OCO Gimmick Makes an Unwanted (and Unnecessary) Comeback
A few weeks ago, we talked about the Senate veterans bill proposed by Senator Bernie Sanders, which would increase spending on veterans and pay for it by extending some expiring savings provisions and by using the war gimmick. That bill is now set to move forward in the Senate this week.
Only one thing has changed since we first wrote about it: the military cost-of-living adjustment reduction repeal has already taken place for current service members as enacted in the debt ceiling bill. This repeal eliminates the savings from the COLA reduction for at least 20 years, so repealing it entirely no longer has a cost in the ten-year CBO score (although it would have longer-term costs). As a result the bill now reduces mandatory spending -- the spending that would occur without further action by Congress -- by slightly more than $1 billion rather than increasing mandatory spending by approximately $5 billion.
The bill does authorize an additional $21.7 billion for discretionary programs, but spending on those programs are subject to appropriations. Under budget rules, the costs of discretionary programs are scored to appropriations bills that actually provide spending authority and are subject to the discretionary caps in law. The discretionary authorizations in the bill do not by themselves affect actual spending or the deficit; only the provisions affecting mandatory spending would do so. Thus, enactment of the bill would reduce the deficit by more than $1 billion.
The problematic part of the bill is that it still maintains the war gimmick by putting in caps in 2018-2021 that are $5 billion lower per year than in CBO's baseline for Overseas Contingency Operations (OCO). While the gimmick no longer necessary to offset the military COLA reduction, it still leaves open the possibility -- and makes more likely -- the future use of war savings as an offset. Since the war spending caps the bill would put in place are barely a drawdown from CBO's baseline, it would not restrain war spending but would formalize OCO as a slush fund.
Congress could provide funding for base defense spending that could not fit within the existing defense caps through the OCO category and justify it by saying the spending was still below the OCO caps. Moreover, establishing caps well above anticipated future war spending would create a mechanism that would allow Congress to claim hundreds of billions of future "savings" to offset mandatory spending increases by continually lowering the caps to more realistic levels that Congress would likely abide by anyways. Essentially, this would legitimize the use of war spending caps as a slush fund to circumvent budget rules without placing any meaningful restraint on war spending.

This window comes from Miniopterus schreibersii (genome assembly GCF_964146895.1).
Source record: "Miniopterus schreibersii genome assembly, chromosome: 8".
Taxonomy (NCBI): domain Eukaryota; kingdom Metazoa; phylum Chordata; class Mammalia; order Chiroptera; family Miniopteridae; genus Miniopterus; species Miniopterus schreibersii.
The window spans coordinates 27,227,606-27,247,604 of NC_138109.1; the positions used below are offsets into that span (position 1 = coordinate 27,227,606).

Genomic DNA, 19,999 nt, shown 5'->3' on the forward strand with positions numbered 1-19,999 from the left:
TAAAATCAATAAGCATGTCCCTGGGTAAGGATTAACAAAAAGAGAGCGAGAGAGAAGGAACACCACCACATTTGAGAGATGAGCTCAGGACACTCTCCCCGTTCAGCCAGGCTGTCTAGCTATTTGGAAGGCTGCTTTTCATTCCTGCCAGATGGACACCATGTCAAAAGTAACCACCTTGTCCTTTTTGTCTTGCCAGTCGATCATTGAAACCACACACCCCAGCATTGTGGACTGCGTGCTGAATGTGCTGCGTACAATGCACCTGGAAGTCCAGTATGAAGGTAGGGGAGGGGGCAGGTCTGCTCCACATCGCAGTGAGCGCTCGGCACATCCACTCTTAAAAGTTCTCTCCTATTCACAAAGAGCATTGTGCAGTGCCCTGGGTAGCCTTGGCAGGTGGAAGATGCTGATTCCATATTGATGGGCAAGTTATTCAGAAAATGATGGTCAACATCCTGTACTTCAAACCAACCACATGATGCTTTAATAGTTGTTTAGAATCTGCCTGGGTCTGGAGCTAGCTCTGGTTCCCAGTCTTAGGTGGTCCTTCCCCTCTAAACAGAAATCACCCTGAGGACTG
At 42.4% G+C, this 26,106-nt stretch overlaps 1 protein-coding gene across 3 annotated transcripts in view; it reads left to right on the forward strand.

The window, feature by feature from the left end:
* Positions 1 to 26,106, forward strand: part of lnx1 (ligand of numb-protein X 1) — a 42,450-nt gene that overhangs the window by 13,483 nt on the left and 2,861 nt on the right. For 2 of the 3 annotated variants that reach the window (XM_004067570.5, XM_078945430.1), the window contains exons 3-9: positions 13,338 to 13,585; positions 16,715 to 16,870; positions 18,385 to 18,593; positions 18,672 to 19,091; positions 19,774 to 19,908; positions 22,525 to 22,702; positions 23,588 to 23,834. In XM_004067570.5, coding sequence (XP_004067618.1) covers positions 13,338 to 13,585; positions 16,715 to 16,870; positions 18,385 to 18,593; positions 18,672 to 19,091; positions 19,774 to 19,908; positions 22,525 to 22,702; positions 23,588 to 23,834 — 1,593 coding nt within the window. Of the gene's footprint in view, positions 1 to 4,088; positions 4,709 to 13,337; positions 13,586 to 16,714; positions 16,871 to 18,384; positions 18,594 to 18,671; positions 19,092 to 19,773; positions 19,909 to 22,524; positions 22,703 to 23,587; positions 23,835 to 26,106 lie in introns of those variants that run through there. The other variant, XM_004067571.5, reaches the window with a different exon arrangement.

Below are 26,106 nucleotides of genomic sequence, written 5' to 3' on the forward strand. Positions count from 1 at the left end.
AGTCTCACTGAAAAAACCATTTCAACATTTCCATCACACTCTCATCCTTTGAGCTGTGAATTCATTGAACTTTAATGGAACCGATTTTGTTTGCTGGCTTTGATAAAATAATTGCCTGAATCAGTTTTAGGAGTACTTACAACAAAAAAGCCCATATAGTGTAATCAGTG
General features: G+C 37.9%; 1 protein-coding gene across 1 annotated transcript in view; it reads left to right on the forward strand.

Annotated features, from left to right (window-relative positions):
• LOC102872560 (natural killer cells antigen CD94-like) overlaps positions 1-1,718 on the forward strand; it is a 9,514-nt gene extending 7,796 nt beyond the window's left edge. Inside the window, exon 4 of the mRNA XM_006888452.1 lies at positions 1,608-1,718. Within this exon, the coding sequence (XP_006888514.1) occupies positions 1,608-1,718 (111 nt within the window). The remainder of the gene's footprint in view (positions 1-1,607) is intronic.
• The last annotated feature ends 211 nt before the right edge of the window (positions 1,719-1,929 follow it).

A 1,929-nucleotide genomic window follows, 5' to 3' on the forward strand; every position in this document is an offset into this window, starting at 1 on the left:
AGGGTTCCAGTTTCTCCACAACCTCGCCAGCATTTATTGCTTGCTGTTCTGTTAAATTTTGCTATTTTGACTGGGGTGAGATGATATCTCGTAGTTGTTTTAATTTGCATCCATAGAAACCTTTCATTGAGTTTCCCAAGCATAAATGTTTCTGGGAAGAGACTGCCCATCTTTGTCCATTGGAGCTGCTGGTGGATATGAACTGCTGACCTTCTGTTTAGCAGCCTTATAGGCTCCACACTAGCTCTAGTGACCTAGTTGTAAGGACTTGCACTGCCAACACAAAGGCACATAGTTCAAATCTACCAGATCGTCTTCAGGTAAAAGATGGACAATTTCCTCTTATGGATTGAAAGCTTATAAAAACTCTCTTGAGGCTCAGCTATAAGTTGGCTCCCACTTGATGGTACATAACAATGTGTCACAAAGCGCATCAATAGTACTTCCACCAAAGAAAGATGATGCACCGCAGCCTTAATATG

We've pointed out many times that using war spending as an offset is a gimmick since the caps are simply meant to reflect plans already in place. To quote CBO (emphasis added):
The proposed limits on appropriations are $20 billion below the $409 billion projected for such operations over the 2018-2021 period in CBO's baseline. That $409 billion figure, however, is just a projection; such funding has not yet been provided, and there are no funds in the Treasury set aside for that purpose. As a result, reductions relative to the baseline might simply reflect policy decisions that have already been made and that would be realized even without such funding constraints. Moreover, if future policymakers believed that national security required appropriations above the capped amounts, they would almost certainly provide emergency appropriations that would not, under current law, be counted against the caps.
Creating this slush fund is unnecessary for the underlying bill itself and opens the door for fiscally irresponsible legislation that use the war gimmick as offsets. To be sure, repealing the reduction in military retirement COLAs for future enrollees will have a long term cost that will place pressure on the defense budget and should be replaced by other long term savings, ideally from other reforms of defense entitlements. Likewise, increasing discretionary authorizations places increased pressure on appropriations, and identifying savings in other discretionary authorizations can reduce that pressure. But setting a cap on OCO spending does not serve either of these purposes, particularly one set at a such a high level that will have no practical effect.
If lawmakers are to put caps on war spending, they should set them at levels to reflect the drawdown underway to lock should in those savings already expected to occur and prevent the OCO category from being used to circumvent restraints on other parts of the budget without taking credit for achieving new savings. Otherwise, they are simply playing games with it.